Behind every great family is a mom who thinks she could have done better. I grew up with parents who definitely could have done things better. The overthinking, the worry, the should of, could of is REAL! I partly blame this on us parents having too much information. Don’t get me wrong, I think we have made great progress from the 80s when I walked a mile to school while grandma drank her tab!
But one thing I’m jealous of is that our parents didn’t have the magnitude of worry we have. I simply feel inundated with so much information, especially now that I have two in high school and this territory is scary! The information out there is impossible to process effectively so instead, I find myself with a million open tabs filled with mom worry.
We need to stop overthinking everything. Filter out some of the noise and the catastrophic headlines we read daily. I am going to try to close tabs and smile and enjoy because you know what? Our kids too have a plethora of information that they need to process.
I’m sharing a few helpful tips I’ve found to ease that anxiety when it starts to creep in. Here’s to unsticking your mom brain, staying away from bad news, and unplugging from worrying. Be good to your empathetic self who simply can’t take everything on.
Take Time to Journal
Not to add one more thing to your plate, but even just 10 minutes of journaling can truly make such a huge difference. Heck, it doesn’t even need to be on pen and paper. Get your Notes app out, voice text yourself, talk out loud to yourself in the car—however you need to, take 10 minutes to talk about what’s worrying you, how you’re feeling, and let the thoughts flow freely. Once that timer goes off, close it up and move on with your day. You may feel lighter!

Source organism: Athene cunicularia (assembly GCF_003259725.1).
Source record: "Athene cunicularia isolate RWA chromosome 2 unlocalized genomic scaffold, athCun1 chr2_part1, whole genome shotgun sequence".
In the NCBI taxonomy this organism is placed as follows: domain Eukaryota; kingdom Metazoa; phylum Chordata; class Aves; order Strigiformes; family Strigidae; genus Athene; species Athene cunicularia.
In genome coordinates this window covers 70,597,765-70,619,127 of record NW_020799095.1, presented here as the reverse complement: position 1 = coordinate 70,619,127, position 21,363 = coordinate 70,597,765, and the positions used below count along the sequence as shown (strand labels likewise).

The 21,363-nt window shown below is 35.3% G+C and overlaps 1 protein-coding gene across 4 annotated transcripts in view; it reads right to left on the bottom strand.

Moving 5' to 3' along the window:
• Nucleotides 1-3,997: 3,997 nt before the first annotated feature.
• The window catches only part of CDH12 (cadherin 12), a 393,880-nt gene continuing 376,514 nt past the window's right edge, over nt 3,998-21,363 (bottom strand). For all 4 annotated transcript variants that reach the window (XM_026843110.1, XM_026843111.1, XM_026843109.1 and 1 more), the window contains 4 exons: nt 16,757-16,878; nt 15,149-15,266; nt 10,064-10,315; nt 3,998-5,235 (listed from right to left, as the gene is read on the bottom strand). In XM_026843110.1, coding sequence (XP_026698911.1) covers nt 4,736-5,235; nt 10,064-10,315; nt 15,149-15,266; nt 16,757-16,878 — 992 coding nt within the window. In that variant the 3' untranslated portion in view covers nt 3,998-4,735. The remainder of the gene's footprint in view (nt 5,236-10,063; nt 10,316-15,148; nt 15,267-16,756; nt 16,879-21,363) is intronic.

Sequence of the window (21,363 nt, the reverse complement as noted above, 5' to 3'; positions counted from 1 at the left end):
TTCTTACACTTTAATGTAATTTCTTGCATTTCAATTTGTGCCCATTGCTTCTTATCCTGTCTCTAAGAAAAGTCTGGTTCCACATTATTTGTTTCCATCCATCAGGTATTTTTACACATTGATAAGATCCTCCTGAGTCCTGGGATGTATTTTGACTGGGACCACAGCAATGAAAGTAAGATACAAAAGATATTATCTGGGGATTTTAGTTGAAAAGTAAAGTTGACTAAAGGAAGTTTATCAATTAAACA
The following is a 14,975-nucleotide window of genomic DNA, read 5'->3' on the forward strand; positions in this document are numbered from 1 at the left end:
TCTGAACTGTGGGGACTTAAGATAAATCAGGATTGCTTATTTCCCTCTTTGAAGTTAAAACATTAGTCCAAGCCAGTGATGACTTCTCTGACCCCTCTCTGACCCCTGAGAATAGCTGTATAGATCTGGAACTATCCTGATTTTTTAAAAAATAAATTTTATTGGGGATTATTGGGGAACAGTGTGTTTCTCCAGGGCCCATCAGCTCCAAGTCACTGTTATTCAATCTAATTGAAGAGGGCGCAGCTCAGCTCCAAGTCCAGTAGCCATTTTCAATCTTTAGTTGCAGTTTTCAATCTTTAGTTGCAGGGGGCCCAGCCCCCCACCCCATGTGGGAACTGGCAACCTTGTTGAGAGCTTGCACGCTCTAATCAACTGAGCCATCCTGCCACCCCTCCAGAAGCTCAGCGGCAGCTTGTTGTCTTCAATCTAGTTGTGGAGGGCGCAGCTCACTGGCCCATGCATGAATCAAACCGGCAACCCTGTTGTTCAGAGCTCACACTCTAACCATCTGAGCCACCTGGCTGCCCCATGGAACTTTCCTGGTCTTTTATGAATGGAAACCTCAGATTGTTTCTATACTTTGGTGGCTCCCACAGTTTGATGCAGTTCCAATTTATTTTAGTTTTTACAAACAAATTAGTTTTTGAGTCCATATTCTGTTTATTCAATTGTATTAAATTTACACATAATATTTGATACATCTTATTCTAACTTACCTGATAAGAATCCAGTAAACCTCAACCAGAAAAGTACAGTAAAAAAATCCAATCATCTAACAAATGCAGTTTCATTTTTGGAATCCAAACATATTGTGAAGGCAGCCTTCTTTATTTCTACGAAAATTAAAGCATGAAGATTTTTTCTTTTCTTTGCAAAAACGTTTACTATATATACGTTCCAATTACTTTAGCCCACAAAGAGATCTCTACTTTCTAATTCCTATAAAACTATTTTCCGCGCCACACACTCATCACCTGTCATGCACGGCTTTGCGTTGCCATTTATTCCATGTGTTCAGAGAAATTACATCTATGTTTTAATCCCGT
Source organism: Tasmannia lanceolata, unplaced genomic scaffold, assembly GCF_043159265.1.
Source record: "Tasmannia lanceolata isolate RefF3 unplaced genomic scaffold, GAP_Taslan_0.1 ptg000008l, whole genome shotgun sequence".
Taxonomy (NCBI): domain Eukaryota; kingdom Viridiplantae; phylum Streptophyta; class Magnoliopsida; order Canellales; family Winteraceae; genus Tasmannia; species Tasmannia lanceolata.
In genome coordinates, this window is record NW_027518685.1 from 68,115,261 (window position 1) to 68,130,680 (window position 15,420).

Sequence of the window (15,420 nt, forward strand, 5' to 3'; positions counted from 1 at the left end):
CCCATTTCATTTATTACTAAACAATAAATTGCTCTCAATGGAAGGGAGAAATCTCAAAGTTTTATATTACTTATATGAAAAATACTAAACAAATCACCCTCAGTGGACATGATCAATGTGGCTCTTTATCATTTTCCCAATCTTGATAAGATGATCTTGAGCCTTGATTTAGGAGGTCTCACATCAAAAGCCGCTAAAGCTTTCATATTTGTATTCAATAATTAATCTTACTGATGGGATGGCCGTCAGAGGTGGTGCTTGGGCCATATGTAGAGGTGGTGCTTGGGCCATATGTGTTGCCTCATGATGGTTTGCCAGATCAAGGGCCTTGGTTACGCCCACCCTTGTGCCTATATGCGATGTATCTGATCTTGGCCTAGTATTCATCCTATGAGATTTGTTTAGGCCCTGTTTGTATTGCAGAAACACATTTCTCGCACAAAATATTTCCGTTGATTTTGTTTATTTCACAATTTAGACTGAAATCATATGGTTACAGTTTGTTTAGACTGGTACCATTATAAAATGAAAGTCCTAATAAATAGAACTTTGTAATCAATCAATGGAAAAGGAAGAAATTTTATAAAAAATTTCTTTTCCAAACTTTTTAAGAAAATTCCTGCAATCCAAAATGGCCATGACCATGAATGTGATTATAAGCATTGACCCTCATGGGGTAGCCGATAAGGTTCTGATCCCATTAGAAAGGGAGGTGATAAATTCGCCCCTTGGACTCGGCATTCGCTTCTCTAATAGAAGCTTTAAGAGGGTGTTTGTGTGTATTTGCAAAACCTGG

Communicate With a Trusted Confidant
Sometimes, as a mom, we just need to worry. Give yourself the time to do that with someone you trust. It could be your partner, your parents, your friends—if there’s something on your mind, talk it out with a trusted confidant who can validate your feelings, offer a new perspective, or help you learn to let go.
Filter Out the Fake
There’s a lot of information out there and often, and it’s not always accurate. When we’re already anxious, it’s easy to think the absolute worse of every situation our kids are in. When you notice that, stop and think about what the facts are, what specifically is making you worried, and if there’s any truth to that.
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Talk to Your Kids
I don’t think we need to burden our kids with our stress, but when you have an open line of communication with your kids, you may find that your worry lessens. We tend to have big family talks every month or so as our kids get older to talk about partying, drinking, peer pressure, etc. Giving my kids the tools and resources they need and having those conversations with them, makes me feel good about them going out into the world prepared and informed.
Practice makes perfect. And as a mom, it’s hard to undo that natural instinct to worry over our kids. But when you find yourself starting to spiral down that dark hole of internet searching, say to yourself ‘we’re not doing this anymore’ or simply ‘stop.’ Sometimes that verbal check-in is just enough to snap us back into reality, ground us, and help us move on.
Know Your Kids’ Friends
Who your kids surround themselves with can be a huge influence on them, especially in middle school and high school years. You don’t need to be the smothering parent, but let’s know the close-knit group, the besties! Ask your kids about who they spend time with and what they like to do to ease your mind when they’re out of the house.
Know Your Kids
Listen, we’ve all been there. Life is for the living and as they grow older, our kids will continue to push boundaries and explore their self-identities. But we can remind ourselves that they are the product of us. We raised them, we’ve taught them what we know, and we’ve shared our concerns and our praise. All that’s left is to continue to support them, carefully guide them, and watch them flourish.
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